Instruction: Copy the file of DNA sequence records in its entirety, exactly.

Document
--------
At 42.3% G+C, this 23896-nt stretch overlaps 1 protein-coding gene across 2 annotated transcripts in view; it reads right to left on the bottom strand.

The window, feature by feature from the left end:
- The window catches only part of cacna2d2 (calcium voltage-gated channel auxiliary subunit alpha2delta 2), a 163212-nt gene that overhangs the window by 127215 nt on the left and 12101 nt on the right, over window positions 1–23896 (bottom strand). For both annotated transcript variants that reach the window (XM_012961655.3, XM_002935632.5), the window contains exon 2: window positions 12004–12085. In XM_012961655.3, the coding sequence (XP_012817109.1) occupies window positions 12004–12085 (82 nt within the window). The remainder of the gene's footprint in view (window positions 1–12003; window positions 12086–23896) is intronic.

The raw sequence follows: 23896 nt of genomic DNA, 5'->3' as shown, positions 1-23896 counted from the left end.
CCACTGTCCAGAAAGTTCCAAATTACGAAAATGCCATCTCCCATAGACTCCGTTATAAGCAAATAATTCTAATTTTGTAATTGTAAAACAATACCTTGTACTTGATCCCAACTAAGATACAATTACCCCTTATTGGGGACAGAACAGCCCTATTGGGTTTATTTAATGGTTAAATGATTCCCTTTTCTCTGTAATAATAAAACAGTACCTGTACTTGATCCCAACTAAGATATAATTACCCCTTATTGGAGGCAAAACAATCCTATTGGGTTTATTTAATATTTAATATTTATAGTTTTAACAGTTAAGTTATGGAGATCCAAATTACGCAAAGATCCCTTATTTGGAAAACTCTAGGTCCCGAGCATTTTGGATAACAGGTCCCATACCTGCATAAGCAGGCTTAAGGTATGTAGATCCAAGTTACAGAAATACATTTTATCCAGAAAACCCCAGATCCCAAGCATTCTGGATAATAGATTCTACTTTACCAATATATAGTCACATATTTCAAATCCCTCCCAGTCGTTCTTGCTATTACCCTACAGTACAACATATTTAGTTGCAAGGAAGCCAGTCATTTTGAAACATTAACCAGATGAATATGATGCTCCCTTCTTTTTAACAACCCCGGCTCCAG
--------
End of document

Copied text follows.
At 42.3% G+C, this 23896-nt stretch overlaps 1 protein-coding gene across 2 annotated transcripts in view; it reads right to left on the bottom strand.

The window, feature by feature from the left end:
- The window catches only part of cacna2d2 (calcium voltage-gated channel auxiliary subunit alpha2delta 2), a 163212-nt gene that overhangs the window by 127215 nt on the left and 12101 nt on the right, over window positions 1–23896 (bottom strand). For both annotated transcript variants that reach the window (XM_012961655.3, XM_002935632.5), the window contains exon 2: window positions 12004–12085. In XM_012961655.3, the coding sequence (XP_012817109.1) occupies window positions 12004–12085 (82 nt within the window). The remainder of the gene's footprint in view (window positions 1–12003; window positions 12086–23896) is intronic.

The raw sequence follows: 23896 nt of genomic DNA, 5'->3' as shown, positions 1-23896 counted from the left end.
CCACTGTCCAGAAAGTTCCAAATTACGAAAATGCCATCTCCCATAGACTCCGTTATAAGCAAATAATTCTAATTTTGTAATTGTAAAACAATACCTTGTACTTGATCCCAACTAAGATACAATTACCCCTTATTGGGGACAGAACAGCCCTATTGGGTTTATTTAATGGTTAAATGATTCCCTTTTCTCTGTAATAATAAAACAGTACCTGTACTTGATCCCAACTAAGATATAATTACCCCTTATTGGAGGCAAAACAATCCTATTGGGTTTATTTAATATTTAATATTTATAGTTTTAACAGTTAAGTTATGGAGATCCAAATTACGCAAAGATCCCTTATTTGGAAAACTCTAGGTCCCGAGCATTTTGGATAACAGGTCCCATACCTGCATAAGCAGGCTTAAGGTATGTAGATCCAAGTTACAGAAATACATTTTATCCAGAAAACCCCAGATCCCAAGCATTCTGGATAATAGATTCTACTTTACCAATATATAGTCACATATTTCAAATCCCTCCCAGTCGTTCTTGCTATTACCCTACAGTACAACATATTTAGTTGCAAGGAAGCCAGTCATTTTGAAACATTAACCAGATGAATATGATGCTCCCTTCTTTTTAACAACCCCGGCTCCAG